The Moonlight and Succession composer reveals how Vangelis’ score made him want to become a musician.
Chariots of Fire is about what must be sacrificed in order to achieve immortality. But the 1981 film – based on the true story of British runners Eric Liddle and Harold Abrahams, who overcame obstacles and each another en route to competing at the 1924 Olympics – achieved immortality primarily because of its iconic score.
A rousing combination of acoustic and electronic instrumentation, the score’s central motif comprises synths which bloom in and out of life, while swirling arpeggios from a piano convey a sense of euphoria. The main theme has become a staple of British popular culture, appearing on so many sporting highlight reels that most people can probably hum it without knowing what it originally came from.
Yet the theme’s transcendent power doesn’t arise simply from tapping into a universal feeling of triumph, but from somewhere much more personal and introspective. Composer Vangelis’ father was a runner, and the famed electronic musician wanted to create an anthem that tapped into the emotions his dad would likely have felt when competing. This, you sense, is the reason the theme has so much heart. “There’s that personal reverberation running through it,” Vangelis once said. “It’s an anthem for my father.”
For Nicholas Britell, who in recent years has established himself as one of Hollywood’s most dynamic and sought after composers, the Chariots of Fire theme is the reason he wanted to become a musician. “It was very special and formative for me,” he tells LWLies. “I saw the film when I was five and just became obsessed with the theme.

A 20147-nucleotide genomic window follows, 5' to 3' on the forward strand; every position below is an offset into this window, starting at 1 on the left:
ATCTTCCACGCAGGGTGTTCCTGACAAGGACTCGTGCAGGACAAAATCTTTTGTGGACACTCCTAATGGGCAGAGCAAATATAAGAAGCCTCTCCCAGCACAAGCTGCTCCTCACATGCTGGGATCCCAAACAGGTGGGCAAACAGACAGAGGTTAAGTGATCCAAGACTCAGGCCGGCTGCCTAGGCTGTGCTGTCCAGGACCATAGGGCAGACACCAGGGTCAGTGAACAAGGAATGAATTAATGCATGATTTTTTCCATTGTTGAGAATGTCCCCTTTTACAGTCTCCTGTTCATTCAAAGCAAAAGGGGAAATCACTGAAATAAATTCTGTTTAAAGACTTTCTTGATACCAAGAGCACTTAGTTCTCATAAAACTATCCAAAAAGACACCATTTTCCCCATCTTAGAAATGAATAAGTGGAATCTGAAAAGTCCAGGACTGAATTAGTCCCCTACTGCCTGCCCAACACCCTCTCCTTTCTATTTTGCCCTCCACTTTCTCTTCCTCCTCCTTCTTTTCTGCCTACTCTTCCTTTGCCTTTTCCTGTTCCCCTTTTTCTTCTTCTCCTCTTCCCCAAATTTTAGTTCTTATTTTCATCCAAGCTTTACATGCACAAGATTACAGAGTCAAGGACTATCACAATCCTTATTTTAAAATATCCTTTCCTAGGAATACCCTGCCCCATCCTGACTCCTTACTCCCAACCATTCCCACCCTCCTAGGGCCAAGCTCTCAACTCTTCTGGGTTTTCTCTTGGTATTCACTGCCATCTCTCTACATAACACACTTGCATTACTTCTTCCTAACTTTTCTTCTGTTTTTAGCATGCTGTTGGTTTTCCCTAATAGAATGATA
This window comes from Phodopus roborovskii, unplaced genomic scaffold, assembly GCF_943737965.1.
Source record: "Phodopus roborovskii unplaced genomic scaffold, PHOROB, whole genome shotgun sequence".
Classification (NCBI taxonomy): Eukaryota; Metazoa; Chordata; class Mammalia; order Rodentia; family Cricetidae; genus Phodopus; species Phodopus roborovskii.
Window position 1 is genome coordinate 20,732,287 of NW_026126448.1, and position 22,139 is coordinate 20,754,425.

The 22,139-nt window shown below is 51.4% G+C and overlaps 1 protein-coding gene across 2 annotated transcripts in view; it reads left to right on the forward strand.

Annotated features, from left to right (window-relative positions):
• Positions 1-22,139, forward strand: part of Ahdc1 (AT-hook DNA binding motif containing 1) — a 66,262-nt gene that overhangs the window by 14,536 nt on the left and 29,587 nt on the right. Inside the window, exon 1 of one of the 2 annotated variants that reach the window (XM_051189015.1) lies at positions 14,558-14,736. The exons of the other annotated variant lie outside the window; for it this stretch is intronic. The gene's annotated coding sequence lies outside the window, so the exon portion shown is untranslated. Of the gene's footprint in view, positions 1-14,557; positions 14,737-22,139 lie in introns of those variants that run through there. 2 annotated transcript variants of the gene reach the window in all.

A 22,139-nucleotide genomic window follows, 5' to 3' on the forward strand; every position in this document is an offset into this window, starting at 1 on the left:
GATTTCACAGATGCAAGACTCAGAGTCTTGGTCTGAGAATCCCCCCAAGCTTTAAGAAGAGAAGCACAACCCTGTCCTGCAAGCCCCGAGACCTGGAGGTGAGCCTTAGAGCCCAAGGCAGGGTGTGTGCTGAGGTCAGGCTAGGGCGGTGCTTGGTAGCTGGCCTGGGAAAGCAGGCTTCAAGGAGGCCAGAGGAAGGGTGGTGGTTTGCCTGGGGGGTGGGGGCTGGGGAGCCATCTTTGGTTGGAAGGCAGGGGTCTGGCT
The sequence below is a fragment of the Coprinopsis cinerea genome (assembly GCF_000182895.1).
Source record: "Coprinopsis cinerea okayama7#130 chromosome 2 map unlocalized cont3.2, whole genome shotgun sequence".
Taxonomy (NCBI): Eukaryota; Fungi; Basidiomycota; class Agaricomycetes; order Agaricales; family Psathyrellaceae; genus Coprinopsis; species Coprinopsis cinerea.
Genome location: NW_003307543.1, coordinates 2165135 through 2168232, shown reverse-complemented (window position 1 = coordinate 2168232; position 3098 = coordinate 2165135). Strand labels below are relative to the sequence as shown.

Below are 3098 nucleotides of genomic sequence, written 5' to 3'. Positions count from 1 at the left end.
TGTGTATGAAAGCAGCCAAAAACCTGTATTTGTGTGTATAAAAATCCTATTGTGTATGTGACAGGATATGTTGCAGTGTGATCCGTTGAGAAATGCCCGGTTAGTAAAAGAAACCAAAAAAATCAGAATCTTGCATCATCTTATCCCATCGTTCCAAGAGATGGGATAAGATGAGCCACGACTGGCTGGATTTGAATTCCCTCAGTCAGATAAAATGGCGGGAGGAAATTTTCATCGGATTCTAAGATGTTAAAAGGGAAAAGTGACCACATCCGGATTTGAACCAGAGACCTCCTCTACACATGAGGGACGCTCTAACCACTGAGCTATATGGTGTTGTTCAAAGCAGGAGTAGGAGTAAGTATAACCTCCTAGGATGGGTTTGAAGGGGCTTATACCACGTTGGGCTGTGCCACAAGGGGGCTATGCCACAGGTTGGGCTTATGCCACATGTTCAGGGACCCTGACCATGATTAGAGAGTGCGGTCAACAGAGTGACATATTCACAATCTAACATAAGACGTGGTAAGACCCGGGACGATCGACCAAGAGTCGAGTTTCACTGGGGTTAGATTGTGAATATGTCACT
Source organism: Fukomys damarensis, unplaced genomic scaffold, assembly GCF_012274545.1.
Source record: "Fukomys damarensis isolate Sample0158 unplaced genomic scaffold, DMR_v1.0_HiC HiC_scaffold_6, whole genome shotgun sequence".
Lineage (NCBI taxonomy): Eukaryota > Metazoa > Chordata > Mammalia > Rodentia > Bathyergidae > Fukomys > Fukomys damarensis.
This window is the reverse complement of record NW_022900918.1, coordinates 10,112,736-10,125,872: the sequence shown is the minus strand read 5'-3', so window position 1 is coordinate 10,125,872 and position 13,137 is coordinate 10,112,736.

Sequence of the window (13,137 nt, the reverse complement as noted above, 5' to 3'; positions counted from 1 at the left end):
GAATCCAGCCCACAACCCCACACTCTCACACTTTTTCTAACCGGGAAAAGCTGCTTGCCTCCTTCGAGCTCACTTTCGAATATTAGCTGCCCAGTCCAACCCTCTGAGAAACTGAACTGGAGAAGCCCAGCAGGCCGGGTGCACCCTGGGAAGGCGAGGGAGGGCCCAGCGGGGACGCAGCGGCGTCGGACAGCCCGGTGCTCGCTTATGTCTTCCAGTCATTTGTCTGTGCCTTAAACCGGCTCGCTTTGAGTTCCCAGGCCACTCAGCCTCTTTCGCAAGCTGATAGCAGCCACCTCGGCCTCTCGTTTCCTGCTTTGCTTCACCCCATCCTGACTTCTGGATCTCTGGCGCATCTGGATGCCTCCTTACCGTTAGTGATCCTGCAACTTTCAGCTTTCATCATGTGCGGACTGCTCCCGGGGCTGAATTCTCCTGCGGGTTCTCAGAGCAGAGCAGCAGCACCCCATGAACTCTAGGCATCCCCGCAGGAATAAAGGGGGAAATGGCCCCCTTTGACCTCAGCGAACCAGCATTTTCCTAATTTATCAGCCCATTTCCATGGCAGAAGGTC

“We had this old upright piano in our apartment in New York and I sat there for weeks working out how to play Chariots of Fire on it. It’s because of the film that I asked my mum for piano lessons. There was just such a mysticism to the music, the synths on all the songs somehow manage to be so human and you can really feel the movement of the runners. It really took me inside the characters’ heads in a way other scores didn’t.”
Although his work doesn’t have much in common with Vangelis’ score sonically, Britell says it’s something he often tries to mirror thematically. “Great film music should have poignancy and a feeling of contemplation. Even though Vangelis is using electronic techniques, there’s something distinctly human about his melodies.”
Whether it’s the Shakespearean spark of his Succession score, or the way the strings in Barry Jenkins’ If Beale Street Could Talk transition from a place of delicate infatuation to brutal paranoia and fear, Britell understands how to tap into a character’s inner psyche.
He primarily focuses on non-diegetic sounds and music that symbolises what’s going on inside a character’s head as opposed to what’s happening in the world they inhabit. Britell’s music provides a window to the soul, and he insists this mentality is just an extension of what he learned as a toddler watching and intently listening to Chariots of Fire.
“On paper we are talking about a story of some British runners in the 1920s, so it was a really risky decision to get this electronic producer in,” he explains. “I imagine the producers would have initially considered implementing late 19th century music or that early jazz sound so it was more of an accurate portrayal of that era, but it was ballsy using music that wasn’t from that era. Instead, the soundtrack creates its own world, and that’s what all great scores do.”
Producing a timeless composition was something Britell set out to achieve with his score for Jenkins’ Moonlight. “People tell me the music during the swimming sequence changed their lives and allowed them to heal, and it really moves me to think it could do that. I guess you could trace that back to the impact Chariots of Fire had on me. It’s a score that transcends the film itself and taps into this idea that music can be therapeutic and otherworldly. On some level, that’s what I’m always trying to achieve with my own work.”
Published 4 Mar 2020
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